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Metacognitive Evidences Between E-Book and Printed Book Reading Formats

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Metacognitive Evidences between E-Book and Printed Book Reading Formats

Research Paper

Hope Graves- Kinsey

Cognitive Psychology

Psych 420B 15-22


With the widespread use of e-books in the recent, several experiments, quantitative or qualitative, were conducted to compare differences between electronic and printed books reading formats. As most studies in the present have not found significant evidences that deviates the reading platforms as to its cognitive efficiency, this paper proposes that the metacognitive strategies and experiences of participants be used to identify these notable differences. Eight studies were analyzed as to the behavioral accounts observed by the researchers from their studies in this reading media. These observations were used to identify metacognitive differences.  

Metacognitive Evidences between E-Book and Printed Book Reading Formats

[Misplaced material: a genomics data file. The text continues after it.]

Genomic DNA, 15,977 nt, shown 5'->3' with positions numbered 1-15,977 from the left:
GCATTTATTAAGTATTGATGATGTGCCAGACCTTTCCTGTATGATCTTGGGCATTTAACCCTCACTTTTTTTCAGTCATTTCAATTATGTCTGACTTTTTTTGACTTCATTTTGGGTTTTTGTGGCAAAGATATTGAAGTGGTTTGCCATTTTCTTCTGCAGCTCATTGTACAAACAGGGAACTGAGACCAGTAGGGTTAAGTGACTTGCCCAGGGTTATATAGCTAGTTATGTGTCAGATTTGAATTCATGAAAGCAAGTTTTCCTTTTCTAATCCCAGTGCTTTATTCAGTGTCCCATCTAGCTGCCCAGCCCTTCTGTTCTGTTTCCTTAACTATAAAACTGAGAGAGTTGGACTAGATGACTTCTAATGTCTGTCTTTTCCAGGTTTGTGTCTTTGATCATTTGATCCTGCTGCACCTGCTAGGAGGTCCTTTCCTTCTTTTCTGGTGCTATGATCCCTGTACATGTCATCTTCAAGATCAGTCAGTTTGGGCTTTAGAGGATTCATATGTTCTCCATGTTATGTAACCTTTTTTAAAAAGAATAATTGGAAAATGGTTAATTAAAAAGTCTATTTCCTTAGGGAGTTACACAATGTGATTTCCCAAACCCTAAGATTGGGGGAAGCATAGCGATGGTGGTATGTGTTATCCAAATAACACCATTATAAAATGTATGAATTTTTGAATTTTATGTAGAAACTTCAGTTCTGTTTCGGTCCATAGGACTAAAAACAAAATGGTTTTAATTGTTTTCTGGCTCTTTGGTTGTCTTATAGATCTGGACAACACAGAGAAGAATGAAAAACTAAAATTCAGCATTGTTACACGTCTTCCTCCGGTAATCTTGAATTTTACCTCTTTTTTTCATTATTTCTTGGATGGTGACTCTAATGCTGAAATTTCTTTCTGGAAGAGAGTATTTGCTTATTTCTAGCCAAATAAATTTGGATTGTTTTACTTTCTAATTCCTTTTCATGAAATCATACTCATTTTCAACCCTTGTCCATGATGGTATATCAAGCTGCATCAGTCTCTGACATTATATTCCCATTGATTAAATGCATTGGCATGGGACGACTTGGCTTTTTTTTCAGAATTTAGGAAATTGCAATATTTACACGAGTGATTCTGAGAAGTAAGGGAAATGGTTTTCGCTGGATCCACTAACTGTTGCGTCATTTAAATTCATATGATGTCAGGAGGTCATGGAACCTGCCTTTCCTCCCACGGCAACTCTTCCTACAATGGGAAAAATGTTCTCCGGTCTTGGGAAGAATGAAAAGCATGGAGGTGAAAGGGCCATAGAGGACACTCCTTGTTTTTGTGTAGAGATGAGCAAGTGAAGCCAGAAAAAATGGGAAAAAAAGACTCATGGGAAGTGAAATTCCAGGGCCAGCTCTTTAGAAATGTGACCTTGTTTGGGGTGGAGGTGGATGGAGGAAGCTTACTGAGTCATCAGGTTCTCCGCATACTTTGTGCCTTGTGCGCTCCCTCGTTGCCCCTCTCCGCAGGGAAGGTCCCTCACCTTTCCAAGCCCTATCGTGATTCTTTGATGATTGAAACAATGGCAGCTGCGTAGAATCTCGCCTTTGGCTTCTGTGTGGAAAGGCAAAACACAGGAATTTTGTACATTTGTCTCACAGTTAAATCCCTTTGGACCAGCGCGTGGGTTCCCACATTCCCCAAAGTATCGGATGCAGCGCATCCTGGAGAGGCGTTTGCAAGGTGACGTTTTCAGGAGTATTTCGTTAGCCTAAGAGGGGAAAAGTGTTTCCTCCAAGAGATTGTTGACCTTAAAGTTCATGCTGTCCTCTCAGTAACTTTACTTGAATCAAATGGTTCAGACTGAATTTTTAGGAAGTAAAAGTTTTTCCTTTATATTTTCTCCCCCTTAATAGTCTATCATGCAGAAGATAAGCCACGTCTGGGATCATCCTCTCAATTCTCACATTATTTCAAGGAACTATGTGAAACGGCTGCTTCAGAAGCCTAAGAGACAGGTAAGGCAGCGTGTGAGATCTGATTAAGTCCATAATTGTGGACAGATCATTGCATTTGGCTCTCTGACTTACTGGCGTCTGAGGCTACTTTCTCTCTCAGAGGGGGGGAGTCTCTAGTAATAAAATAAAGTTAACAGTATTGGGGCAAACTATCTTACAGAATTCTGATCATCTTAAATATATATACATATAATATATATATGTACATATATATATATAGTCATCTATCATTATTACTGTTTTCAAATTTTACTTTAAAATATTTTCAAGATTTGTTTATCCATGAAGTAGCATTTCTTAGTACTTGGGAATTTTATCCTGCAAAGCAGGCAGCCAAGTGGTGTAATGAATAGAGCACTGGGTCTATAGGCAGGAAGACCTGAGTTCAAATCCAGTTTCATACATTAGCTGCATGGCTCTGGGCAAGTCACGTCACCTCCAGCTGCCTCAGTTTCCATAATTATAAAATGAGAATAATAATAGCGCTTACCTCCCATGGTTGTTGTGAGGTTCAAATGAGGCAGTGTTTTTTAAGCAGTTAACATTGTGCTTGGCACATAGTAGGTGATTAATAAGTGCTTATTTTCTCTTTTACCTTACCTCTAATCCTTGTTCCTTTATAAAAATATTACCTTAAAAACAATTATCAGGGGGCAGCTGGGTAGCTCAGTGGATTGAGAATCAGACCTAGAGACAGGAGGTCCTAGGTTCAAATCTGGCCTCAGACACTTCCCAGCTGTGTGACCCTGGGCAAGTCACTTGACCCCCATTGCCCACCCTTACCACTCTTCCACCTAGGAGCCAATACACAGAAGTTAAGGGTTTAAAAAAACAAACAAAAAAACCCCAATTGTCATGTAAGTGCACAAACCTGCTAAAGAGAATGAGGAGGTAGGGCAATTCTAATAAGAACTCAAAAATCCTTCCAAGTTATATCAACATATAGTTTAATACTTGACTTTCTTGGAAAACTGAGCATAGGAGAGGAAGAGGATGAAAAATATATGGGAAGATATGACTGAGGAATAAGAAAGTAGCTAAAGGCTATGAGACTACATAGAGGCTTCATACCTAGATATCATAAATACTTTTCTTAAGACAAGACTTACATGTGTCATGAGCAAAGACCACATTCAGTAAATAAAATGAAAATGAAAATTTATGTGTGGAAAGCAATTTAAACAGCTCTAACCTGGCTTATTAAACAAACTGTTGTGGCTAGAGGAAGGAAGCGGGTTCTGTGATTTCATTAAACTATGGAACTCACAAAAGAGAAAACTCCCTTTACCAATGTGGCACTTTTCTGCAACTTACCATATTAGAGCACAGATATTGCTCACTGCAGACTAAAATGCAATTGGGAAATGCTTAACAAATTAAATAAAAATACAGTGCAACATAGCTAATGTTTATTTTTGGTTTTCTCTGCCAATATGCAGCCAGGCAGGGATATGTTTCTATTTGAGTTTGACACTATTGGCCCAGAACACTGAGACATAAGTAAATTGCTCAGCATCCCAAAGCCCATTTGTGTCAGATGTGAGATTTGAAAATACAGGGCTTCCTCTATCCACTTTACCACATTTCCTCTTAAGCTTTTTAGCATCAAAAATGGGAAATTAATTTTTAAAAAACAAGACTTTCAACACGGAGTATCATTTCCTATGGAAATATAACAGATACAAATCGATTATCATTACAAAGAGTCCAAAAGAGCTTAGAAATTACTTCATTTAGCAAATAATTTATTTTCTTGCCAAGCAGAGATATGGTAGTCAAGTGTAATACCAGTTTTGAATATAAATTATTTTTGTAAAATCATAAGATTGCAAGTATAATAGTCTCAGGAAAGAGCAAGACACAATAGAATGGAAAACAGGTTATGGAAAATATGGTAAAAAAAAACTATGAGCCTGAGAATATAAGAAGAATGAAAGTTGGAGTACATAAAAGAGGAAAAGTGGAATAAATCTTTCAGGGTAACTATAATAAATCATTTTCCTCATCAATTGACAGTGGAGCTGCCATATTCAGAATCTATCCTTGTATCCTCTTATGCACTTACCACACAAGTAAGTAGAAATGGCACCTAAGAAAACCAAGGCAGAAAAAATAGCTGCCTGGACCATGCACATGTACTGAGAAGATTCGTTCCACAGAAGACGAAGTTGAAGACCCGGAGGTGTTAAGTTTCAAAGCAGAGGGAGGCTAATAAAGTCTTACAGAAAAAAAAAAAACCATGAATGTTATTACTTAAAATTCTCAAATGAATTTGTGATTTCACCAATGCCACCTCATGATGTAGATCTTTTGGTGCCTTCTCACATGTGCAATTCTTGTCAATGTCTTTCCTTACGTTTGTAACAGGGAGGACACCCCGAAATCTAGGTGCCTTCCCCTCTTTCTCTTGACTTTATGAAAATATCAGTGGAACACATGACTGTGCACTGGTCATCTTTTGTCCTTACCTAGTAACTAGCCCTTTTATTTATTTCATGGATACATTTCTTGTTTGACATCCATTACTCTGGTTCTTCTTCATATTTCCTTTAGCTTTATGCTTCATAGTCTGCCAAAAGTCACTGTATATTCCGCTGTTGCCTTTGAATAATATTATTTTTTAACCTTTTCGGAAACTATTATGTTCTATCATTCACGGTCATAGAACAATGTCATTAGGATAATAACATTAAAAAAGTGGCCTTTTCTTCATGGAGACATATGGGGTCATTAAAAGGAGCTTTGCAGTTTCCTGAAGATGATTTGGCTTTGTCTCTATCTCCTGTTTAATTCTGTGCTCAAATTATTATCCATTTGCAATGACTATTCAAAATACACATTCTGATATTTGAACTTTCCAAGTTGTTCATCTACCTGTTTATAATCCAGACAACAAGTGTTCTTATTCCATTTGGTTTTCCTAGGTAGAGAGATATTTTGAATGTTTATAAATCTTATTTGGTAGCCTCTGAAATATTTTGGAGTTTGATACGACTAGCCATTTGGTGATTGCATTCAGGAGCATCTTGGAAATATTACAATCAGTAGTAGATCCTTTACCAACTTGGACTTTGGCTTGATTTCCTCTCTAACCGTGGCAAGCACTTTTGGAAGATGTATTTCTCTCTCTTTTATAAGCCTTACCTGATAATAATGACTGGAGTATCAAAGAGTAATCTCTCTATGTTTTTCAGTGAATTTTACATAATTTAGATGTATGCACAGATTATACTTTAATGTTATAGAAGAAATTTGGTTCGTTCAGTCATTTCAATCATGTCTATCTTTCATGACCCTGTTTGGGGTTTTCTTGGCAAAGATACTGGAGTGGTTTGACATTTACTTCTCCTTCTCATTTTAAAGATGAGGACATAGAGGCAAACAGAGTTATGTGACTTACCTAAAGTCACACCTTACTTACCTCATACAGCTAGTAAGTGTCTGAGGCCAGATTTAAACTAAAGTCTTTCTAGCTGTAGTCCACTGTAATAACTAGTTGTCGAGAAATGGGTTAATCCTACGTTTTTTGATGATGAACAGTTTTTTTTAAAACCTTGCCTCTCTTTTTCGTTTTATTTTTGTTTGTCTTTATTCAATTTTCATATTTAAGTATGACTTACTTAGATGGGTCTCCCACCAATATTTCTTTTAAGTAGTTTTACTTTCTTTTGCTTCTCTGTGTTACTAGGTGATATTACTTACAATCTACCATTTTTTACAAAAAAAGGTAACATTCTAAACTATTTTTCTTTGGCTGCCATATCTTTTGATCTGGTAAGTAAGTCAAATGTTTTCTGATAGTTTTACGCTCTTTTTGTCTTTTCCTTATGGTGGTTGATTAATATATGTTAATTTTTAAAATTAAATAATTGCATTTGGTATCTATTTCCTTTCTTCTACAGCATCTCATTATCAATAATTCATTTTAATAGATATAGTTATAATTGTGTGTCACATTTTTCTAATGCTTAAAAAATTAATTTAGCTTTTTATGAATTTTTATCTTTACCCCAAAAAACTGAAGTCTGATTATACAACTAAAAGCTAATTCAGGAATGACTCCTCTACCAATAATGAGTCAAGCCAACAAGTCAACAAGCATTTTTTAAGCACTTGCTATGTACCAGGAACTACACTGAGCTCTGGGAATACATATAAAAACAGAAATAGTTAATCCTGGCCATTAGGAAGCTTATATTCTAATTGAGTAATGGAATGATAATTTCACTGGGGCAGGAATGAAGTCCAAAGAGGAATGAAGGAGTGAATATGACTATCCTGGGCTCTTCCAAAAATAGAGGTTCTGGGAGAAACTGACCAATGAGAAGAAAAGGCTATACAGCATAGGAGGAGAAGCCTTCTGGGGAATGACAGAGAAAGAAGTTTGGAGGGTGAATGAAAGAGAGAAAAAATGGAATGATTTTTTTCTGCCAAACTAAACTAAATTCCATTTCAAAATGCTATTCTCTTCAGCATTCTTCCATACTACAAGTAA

It has already been a decade since the popularization of electronic book reading began as a result of widespread use of internet (Cristina, et al., 2015). Since then, numerous studies have been conducted to compare its efficiency, especially in terms of cognitive processes, against traditional reading formats. In 2011, Siegenthaler, et al. studied reading processes between electronic ink displays and printed text reading. Two years after, Ofra, et al. (2013) compared the development of language among children between e-book and printed books. Still on the same year, Mangen, et al. (2013) conducted a study to analyze reading comprehension. In 2014, Tsung & Yueh-Min observed reading rate patterns and retrieval outcomes among elementary students.  Interestingly, the studies have offered different preferences between the reading formats. While Mangen, et al. (2013) found better reading comprehension through printed formats, Tsung & Yueh-Min (2014) maintained that e-books be promoted instead. On other hand, Seigenthaler, et al. (2011) and Oftra, et al, (2013) remained non-partisan.